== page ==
For as many things as I think I do right as a runner, there are some best practices that I somehow seem to neglect. Sufficient stretching is one area where I do not practice what I preach. (Strength training is another; I simply don’t do it.) And, as I discovered recently, replacing running shoes in a timely manner is yet a third running best practice that I let go by the wayside. Many, many times I have told new runners and fellow runners about the importance of not only having shoes that are fit to your feet and running style but that are also not past their prime. Running in shoes that are past their mileage expiration date is a great way to potentially get injured. I’m not saying that worn shoes will cause injury, but I do think they could contribute to otherwise avoidable aches and pains.After my last long run, while stretching (ok, I do stretch, just not long enough or with much variation) I noticed the bottom of my shoes. It dawned on me that I bought my current Nike Vomeros after Connor was born and that was well over a year ago. I called Charm City to confirm my suspicions (perks of a good running store–they track your purchase history) and sure enough, my shoes were a year old. A quick look at my Garmin reports showed that in the last 365 days I had logged 1,125.33 miles (605.5 of those miles in 2013). Granted, I do still wear my Nike Frees for short runs or speed work, but those are at least year old too. Yikes! And, if you wonder how often you should get new shoes, the answer will vary depending on who you ask. Answers range from every six months to every 300-400 miles, sometimes more, sometimes less. In my case, the wear on my shoes is a dead giveaway that it’s time to replace running shoes.
Stick with Nike or Switch it up?
Every time I go to buy new running shoes I consider getting something other than Nikes. I’ve been on the Brooks email list for a few months now and it’s been enough to build my consideration of their shoes. I love the Brooks brand for their gear and so when I walked into the running store I said I’d like to see the current Nike Vomeros and anything similar. The salesperson immediately said that the Brooks Glycerin would be worth trying. I tried a Brooks on one foot and a Nike on the other and the fit was nearly identical. I jogged around the store (with my now 1+ year old son chasing me) and could not tell a difference. The first pairs I tried were size 10 which is what I’ve been in for years.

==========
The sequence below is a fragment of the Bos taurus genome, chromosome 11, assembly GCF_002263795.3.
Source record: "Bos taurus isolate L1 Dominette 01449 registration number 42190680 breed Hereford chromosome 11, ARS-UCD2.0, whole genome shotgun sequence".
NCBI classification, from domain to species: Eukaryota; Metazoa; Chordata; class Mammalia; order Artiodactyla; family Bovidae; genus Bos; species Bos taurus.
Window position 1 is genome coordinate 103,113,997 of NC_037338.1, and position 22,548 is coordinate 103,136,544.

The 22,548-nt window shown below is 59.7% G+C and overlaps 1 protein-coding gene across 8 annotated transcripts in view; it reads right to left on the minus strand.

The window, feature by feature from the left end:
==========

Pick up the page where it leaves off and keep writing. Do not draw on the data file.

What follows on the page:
My two fall marathons are both downhill courses (Big Cottonwood Canyon has 20 miles of descent and the Steamtown Marathon starts with 8 downhill miles) and I’d been talking with my long-distance training partner (and best friend who also teaches pilates) about the fact that we might need bigger shoes. She even connected with professional ultra runner, Scott Ludwig, who runs in toeless Nikes (Nike Straprunners) on downhill races! The point is while I was still perfectly comfortable in size 10, I noticed my toes are pretty close to the end so I asked to try a 10.5 in both shoes. Also comfortable. For grins I tried an 11, an entire running shoe size up, and thankfully it was awkwardly large. My foot was moving all over the place and I’d rather have my toes jam down a little than have the entire shoe be too loose.
Size settled, the big decision was Nike or Brooks? While I was running around the store, I also had the salesperson pulling out trainers since those will be my next purchase. I tried the Brooks PureFlow 2 and funky lacing design aside, I was open to replacing my Nike Frees with a new brand. I decided that since I spend more time in my “standard” shoes, I would stick with Nike and continue to consider something else, like Brooks for speedwork/trainer shoes. Nike Zoom Vomeros for at least the fifth year in the row!
Ps. Fact check: Looking at the blog I wrote when I got the Nike Frees, I now know they are WAY older than I thought. New in January 2011. Definitely time for new trainers too!